Indian economy grew a 1.6 per cent in the January-December quarter, data released by the National Statistical Organisation (NSO) showed on Monday. India’s gross domestic product (GDP) growth has been severely affected by coronavirus pandemic during the fiscal ended in March. The economy contracted 7.3 per cent in the financial year 2020-21. It was better than what Reserve Bank of India and the Ministry of Statistics and Programme Implementation had forecast earlier.
The gross value added (GVA) in the March quarter stood at 3.7 per cent. For FY21, GVA declined 6.2 per cent. Only two sectors bucked the trend of negative GVA growth — Agriculture, Forestry and Fishing (which rose 3.6%) and Electricity, Gas, Water Supply and other Utility Services (up 1.9%). GVA from Trade, Hotels, Transport, Communication and Broadcasting-related services recorded the sharpest decline of 18.2%, followed by Construction (-8.6%), Mining and quarrying (-8.5%) and Manufacturing (-7.2%).
India’s GDP growth witnessed a massive contraction of 24.4 per cent in the first quarter amid COVID-19 pandemic-led nationwide lockdown during the first quarter of FY21. During the July-September quarter, the GDP decline narrowed to 7.5 per cent. However, the country exited the technical recession phase when GDP growth had improved to 0.4% in the October-December quarter of 2020-21.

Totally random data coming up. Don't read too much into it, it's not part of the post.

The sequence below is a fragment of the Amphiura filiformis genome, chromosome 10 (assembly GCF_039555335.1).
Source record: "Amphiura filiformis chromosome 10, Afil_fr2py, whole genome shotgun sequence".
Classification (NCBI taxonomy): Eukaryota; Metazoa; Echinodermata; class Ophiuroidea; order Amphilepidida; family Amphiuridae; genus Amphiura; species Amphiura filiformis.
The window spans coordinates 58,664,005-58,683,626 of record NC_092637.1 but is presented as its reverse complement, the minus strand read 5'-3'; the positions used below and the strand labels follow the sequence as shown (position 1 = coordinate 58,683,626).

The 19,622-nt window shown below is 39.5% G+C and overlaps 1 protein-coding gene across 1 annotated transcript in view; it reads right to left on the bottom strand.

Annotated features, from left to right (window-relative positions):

“The Indian economy grew at a robust pace of 1.64% in March quarter, outpacing our expectations, and driven primarily by business investment and a surge in government spending. Consumption spending also gained traction this quarter, suggesting a possible improvement in confidence. Exports also did exceptionally well. Evidently, the economy was gaining momentum before the second wave hit us,” said Rumki Majumdar, economist, Deloitte India.
The fiscal deficit reported at 9.3 per cent of GDP in 2020-21, down from revised estimate of 9.5 per cent, according to the official data.
“With a majority of the States imposing strict lockdowns in April and May, we expect the economic harm of the second wave to remain contained to the April-June quarter. This is because the current infection wave seems to have peaked and any subsequent waves may have a diminishing impact on the economy, as is seen elsewhere,” the economist from Deloitte India added.
On India’s GDP growth in FY 22, Rumki Majumdar mentioned,“Economic activity will pick up rapidly in the second half of the FY. Factors such as falling infections, a potential increase in the pace of vaccination, and the oncoming festivals in the following months will likely boost consumer and investment spending owing to strong pent-up demand.”
“The Q4 FY21 GDP growth at 1.6% year-on-year came in a tad better than expected, buoyed largely by upside surprises in manufacturing, utilities and construction activities. The full year contraction of 7.3% for FY21 GDP was also modestly better than expectation. We recognize that GDP prints for Q1FY22 will also likely come in strong in double digits given the markedly favourable base reflecting last year’s abrupt nation-wide lockdown and major loss of economic activities,” Siddhartha Sanyal, chief economist and head – Research, Bandhan Bank said.